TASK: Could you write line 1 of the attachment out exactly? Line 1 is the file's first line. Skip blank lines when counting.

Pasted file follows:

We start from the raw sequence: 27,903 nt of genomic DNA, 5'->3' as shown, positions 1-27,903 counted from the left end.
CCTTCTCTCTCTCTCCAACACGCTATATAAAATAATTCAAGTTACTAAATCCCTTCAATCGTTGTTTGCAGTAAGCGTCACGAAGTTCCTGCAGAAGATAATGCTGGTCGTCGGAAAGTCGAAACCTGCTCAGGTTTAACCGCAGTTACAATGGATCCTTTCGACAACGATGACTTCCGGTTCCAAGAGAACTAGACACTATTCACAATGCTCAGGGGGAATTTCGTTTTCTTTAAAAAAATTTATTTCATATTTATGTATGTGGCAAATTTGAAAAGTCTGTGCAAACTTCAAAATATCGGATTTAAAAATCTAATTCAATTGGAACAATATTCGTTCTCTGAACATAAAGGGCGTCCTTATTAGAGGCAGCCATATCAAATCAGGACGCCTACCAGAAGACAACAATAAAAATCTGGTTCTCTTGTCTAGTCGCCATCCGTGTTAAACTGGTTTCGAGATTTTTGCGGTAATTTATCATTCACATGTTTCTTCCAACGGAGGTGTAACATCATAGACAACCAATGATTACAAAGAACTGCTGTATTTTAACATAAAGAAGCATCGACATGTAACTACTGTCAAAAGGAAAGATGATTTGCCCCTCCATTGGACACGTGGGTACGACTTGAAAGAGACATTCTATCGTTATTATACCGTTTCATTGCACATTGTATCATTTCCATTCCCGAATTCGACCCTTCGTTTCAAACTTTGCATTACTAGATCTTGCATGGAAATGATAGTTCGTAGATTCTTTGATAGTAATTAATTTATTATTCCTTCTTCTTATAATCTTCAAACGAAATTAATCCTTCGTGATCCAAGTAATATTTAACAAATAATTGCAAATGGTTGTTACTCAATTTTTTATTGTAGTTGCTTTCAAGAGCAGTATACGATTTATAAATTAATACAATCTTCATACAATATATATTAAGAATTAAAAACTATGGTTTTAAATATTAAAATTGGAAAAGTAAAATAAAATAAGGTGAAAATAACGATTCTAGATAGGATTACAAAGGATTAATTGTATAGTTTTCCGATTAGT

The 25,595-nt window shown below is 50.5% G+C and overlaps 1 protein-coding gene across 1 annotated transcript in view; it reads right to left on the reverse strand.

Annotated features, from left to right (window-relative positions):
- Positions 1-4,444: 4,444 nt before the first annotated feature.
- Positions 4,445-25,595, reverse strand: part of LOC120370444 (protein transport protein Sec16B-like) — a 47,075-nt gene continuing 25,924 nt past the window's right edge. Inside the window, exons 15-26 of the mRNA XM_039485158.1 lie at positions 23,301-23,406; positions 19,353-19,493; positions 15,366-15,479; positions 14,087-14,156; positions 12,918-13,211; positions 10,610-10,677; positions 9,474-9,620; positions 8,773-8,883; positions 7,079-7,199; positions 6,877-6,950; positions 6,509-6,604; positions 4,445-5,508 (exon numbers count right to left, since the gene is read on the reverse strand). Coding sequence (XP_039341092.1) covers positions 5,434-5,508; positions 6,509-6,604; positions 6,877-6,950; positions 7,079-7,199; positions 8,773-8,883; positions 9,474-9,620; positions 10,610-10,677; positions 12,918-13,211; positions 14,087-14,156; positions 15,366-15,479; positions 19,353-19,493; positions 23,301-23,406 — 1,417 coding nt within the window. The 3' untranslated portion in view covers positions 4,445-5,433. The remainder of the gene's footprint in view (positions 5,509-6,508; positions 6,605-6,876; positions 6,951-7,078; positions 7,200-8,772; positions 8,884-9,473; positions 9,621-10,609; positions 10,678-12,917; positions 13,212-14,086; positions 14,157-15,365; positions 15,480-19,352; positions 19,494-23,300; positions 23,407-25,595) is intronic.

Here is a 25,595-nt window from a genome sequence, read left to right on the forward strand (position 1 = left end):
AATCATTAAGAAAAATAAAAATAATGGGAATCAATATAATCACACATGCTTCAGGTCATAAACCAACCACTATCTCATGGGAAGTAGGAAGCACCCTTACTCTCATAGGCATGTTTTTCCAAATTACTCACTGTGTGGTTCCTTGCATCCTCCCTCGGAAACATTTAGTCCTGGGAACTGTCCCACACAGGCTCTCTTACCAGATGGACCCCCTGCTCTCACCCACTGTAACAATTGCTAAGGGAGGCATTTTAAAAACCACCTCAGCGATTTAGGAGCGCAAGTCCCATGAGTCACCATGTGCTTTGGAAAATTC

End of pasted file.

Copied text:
We start from the raw sequence: 27,903 nt of genomic DNA, 5'->3' as shown, positions 1-27,903 counted from the left end.